The biology of fruitcake is based on bacteria, or more correctly, the lack of bacteria. The candied fruits used in fruitcake are not just dried, they are preserved. For many centuries, fruits were precious commodities, especially in the winter. The vitamin C and other nutrients were needed for good health, but spoilage kept most people from having them during the colder weather.
Meats were preserved with salt, called curing, since the days of the ancients. Fruits, on the other hand, don’t taste so good when salt cured. It turned out sugar that could preserve fruits just as salt cured meats. Either liquid syrup or crystalline sugar would do the job, but sugar was very costly. Honey could do the job, but not as well, and it wasn’t much more available. Therefore, preserved fruits were a luxury for some period of time.
With the advent of sugar beet production in the Americas in the late 1500’s and the resulting availability of sugar in Europe, there was a candied fruit glut in Europe. It became more common to use them in baking. Italian pannatone, and fruitcakes were common uses.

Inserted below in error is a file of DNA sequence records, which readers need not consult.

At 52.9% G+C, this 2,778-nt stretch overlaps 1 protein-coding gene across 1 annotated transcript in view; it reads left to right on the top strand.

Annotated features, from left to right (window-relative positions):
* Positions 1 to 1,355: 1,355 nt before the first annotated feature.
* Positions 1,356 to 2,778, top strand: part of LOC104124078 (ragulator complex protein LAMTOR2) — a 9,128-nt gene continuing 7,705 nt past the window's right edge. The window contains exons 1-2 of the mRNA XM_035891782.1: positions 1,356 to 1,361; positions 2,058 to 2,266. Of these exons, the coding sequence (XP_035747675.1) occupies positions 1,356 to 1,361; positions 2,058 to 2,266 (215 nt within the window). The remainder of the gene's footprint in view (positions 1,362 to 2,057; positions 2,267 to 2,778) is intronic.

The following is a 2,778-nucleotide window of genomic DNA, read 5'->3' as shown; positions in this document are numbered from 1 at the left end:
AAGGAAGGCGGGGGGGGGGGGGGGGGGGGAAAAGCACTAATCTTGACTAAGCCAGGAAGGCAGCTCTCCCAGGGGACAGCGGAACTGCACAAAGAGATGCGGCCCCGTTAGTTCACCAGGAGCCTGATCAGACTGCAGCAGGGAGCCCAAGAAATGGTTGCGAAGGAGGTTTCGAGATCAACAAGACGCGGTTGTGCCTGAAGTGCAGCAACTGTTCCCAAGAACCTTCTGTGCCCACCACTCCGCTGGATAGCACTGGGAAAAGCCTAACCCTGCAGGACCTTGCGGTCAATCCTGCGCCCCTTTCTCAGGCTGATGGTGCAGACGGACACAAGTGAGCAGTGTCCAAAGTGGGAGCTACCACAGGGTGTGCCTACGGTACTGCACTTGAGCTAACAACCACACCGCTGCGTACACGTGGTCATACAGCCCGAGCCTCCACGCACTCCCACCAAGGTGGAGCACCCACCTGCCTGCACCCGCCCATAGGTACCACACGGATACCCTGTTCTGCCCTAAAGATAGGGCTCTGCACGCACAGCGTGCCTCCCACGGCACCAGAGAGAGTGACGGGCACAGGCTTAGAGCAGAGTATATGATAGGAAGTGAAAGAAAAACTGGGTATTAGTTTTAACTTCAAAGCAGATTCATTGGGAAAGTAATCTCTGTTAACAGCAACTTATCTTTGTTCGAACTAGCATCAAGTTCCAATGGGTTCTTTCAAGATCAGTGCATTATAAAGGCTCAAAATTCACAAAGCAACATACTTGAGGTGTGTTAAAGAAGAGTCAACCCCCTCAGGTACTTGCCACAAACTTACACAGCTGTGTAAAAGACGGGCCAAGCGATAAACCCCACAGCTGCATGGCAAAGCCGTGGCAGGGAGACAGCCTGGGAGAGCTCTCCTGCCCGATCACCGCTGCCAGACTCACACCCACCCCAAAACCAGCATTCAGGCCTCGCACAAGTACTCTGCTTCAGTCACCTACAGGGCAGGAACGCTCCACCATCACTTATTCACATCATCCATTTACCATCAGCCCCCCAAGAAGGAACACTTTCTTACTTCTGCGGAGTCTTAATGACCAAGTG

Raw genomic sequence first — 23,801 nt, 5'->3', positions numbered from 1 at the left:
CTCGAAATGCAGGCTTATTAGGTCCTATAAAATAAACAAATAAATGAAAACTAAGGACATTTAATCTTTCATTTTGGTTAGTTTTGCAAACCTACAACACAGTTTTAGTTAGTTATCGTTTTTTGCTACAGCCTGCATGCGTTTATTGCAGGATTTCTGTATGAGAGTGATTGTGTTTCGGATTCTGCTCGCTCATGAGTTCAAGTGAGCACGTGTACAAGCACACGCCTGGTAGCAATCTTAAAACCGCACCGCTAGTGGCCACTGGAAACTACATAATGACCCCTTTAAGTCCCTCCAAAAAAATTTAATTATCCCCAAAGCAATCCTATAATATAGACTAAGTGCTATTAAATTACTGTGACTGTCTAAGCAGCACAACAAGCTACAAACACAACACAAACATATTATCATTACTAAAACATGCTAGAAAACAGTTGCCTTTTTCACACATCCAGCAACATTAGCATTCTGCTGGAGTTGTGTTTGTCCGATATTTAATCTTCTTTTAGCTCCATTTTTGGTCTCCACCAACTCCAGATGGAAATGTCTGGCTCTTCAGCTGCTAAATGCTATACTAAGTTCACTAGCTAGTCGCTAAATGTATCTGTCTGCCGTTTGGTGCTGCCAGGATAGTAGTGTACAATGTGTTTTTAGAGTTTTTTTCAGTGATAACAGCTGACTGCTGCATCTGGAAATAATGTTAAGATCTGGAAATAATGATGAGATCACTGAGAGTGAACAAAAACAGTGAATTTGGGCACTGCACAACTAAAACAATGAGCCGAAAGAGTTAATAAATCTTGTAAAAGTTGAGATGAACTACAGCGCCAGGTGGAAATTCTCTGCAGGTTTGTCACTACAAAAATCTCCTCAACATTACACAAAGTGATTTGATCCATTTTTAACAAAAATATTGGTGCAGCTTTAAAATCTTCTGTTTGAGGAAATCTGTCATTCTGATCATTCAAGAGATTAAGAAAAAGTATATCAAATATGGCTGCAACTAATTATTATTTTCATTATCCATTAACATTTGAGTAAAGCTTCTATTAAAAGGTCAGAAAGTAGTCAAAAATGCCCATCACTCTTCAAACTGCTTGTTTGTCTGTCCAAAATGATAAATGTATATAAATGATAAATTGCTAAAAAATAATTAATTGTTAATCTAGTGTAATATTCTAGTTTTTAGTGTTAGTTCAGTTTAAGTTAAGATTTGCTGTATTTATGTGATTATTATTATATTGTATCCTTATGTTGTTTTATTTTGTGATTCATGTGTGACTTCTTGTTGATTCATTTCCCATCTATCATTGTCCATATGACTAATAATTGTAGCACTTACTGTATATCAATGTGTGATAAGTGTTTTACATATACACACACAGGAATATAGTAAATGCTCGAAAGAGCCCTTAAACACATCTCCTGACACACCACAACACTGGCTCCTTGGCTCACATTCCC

So how do salt and sugar preserve foods? It all has to do with water. Bacteria need water to survive; if you remove the water, you stop (or at least slow) bacterial growth. An osmotic gradient is set up when cells are placed in high salt (hypertonic) or high sugar environment. If the salt or sugar content is higher outside the cell, it means that the water concentration is higher inside the cell.
Water will flow from areas of high concentration to areas of low concentration, just as the salts and sugars will. This is diffusion, but in the case of water it is called osmosis (Plants That Don’t Sleep Well). The solvent (water) and solutes (those things dissolved in the solvent) try to balance their concentrations, so water flows out of the cell and salts or sugars flow in. The result is pandemonium, chemical reactions are not possible under these conditions, and the organism either dies or goes into stasis.
Dehydration by salt and sugar work in several ways. One, removing water through osmotic pressure will turn the bacteria, fungi, and parasites already on the food to dried up corpses by pulling out their water. Second, the lack of water in the preserved food stops bacteria and other microbes that might land on them from propagating; no water, no cell division.